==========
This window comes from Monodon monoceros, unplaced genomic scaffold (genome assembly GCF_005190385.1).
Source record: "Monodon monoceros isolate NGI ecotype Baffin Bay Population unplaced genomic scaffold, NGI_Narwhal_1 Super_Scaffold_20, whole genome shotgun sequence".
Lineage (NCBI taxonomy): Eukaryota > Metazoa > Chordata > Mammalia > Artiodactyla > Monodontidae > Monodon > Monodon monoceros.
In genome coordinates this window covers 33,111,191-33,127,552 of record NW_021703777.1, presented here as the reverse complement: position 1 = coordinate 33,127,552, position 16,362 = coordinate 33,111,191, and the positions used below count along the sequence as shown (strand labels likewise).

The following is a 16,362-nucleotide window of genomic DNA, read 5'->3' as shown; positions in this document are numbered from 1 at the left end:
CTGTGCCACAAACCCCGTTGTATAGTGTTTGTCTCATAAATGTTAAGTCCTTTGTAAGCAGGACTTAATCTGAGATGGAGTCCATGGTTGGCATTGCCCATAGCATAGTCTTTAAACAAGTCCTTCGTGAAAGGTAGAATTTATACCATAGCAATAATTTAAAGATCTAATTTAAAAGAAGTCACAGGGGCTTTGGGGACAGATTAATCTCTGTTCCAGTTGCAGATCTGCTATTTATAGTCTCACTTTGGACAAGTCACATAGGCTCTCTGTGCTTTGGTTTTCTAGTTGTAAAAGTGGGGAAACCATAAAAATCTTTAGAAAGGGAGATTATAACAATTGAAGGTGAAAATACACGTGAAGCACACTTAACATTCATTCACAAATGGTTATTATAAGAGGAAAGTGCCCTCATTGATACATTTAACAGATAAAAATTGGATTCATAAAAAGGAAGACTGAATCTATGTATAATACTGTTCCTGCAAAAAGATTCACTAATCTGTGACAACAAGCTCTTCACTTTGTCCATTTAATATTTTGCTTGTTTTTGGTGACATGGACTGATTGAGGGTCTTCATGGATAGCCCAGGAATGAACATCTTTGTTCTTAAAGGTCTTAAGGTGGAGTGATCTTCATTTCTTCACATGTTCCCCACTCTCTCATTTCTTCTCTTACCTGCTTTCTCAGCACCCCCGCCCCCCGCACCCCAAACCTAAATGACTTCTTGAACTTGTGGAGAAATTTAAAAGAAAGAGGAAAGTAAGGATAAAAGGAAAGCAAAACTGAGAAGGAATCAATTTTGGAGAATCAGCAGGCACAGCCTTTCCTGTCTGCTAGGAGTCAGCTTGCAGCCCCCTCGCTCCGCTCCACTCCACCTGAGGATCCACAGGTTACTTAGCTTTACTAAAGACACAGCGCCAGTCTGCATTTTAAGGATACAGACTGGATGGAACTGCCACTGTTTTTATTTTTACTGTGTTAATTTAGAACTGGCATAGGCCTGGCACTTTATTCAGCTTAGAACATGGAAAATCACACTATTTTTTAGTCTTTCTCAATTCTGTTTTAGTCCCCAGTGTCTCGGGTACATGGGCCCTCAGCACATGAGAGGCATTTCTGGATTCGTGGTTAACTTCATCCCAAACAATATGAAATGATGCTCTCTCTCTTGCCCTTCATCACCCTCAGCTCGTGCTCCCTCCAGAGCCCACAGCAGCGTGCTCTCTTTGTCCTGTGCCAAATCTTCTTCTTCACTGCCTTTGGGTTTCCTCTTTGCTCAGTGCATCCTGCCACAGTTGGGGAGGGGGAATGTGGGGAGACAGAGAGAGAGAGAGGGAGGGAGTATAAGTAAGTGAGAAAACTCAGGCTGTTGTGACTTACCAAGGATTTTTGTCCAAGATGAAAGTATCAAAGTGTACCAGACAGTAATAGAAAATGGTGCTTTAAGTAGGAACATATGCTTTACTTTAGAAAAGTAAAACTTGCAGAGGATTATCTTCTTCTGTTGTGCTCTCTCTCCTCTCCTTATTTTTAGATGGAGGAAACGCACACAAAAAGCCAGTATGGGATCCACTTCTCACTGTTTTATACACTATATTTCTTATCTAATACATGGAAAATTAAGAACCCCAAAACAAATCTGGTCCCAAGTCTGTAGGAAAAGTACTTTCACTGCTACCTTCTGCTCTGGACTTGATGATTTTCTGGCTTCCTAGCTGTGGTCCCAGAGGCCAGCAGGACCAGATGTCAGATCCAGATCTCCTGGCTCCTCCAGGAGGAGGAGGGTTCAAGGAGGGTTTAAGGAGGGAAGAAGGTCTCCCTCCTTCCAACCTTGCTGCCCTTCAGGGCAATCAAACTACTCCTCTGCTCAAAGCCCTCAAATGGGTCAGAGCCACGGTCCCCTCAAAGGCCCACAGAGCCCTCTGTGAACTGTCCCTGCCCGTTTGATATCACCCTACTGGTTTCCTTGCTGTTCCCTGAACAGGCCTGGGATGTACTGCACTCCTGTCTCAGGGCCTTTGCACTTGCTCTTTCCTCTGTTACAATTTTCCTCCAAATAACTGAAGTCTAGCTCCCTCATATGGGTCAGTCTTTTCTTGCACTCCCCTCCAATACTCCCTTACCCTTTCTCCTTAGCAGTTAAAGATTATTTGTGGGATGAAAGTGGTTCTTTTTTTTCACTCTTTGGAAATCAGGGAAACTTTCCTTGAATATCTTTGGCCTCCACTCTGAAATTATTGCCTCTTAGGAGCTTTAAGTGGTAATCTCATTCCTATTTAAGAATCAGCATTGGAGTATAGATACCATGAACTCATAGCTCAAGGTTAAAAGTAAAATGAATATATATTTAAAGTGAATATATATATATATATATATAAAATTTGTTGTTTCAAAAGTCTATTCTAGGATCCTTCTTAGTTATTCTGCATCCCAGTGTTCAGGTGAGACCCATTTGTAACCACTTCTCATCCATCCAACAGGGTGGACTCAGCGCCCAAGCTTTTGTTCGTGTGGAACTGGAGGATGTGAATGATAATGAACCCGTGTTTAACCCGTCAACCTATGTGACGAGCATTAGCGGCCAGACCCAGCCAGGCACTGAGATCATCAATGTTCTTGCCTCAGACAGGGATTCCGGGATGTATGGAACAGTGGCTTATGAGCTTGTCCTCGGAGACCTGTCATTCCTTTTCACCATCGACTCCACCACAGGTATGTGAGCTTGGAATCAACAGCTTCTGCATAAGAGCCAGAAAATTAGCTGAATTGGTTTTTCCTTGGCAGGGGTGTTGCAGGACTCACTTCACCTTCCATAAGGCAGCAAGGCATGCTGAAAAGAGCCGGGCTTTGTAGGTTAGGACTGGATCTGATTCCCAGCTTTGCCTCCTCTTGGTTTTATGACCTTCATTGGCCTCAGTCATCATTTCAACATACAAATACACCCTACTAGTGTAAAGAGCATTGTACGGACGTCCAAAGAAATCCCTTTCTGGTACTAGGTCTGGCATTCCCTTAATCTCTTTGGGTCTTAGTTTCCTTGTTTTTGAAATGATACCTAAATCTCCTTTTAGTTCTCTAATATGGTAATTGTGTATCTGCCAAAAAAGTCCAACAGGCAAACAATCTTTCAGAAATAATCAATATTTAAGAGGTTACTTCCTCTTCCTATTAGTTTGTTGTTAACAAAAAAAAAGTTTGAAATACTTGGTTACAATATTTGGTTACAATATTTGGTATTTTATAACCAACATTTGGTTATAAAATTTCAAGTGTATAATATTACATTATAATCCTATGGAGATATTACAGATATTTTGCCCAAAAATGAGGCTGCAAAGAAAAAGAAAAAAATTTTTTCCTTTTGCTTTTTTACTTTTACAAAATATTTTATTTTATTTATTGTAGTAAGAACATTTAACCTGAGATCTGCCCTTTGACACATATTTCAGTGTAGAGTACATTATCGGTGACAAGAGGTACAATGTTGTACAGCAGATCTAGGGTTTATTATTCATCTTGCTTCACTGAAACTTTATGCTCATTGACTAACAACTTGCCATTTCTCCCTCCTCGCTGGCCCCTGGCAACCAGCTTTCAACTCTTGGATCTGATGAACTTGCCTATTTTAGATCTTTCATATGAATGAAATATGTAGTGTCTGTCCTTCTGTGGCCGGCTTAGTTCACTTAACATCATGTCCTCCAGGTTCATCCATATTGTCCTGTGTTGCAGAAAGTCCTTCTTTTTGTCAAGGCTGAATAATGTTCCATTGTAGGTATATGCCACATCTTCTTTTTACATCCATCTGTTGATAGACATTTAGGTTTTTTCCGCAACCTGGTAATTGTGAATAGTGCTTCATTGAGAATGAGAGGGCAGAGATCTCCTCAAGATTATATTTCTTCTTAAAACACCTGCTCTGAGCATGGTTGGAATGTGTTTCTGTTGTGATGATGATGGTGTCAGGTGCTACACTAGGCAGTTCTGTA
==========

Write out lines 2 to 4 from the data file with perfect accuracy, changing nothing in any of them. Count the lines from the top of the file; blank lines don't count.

Source record: "Monodon monoceros isolate NGI ecotype Baffin Bay Population unplaced genomic scaffold, NGI_Narwhal_1 Super_Scaffold_20, whole genome shotgun sequence".
Lineage (NCBI taxonomy): Eukaryota > Metazoa > Chordata > Mammalia > Artiodactyla > Monodontidae > Monodon > Monodon monoceros.
In genome coordinates this window covers 33,111,191-33,127,552 of record NW_021703777.1, presented here as the reverse complement: position 1 = coordinate 33,127,552, position 16,362 = coordinate 33,111,191, and the positions used below count along the sequence as shown (strand labels likewise).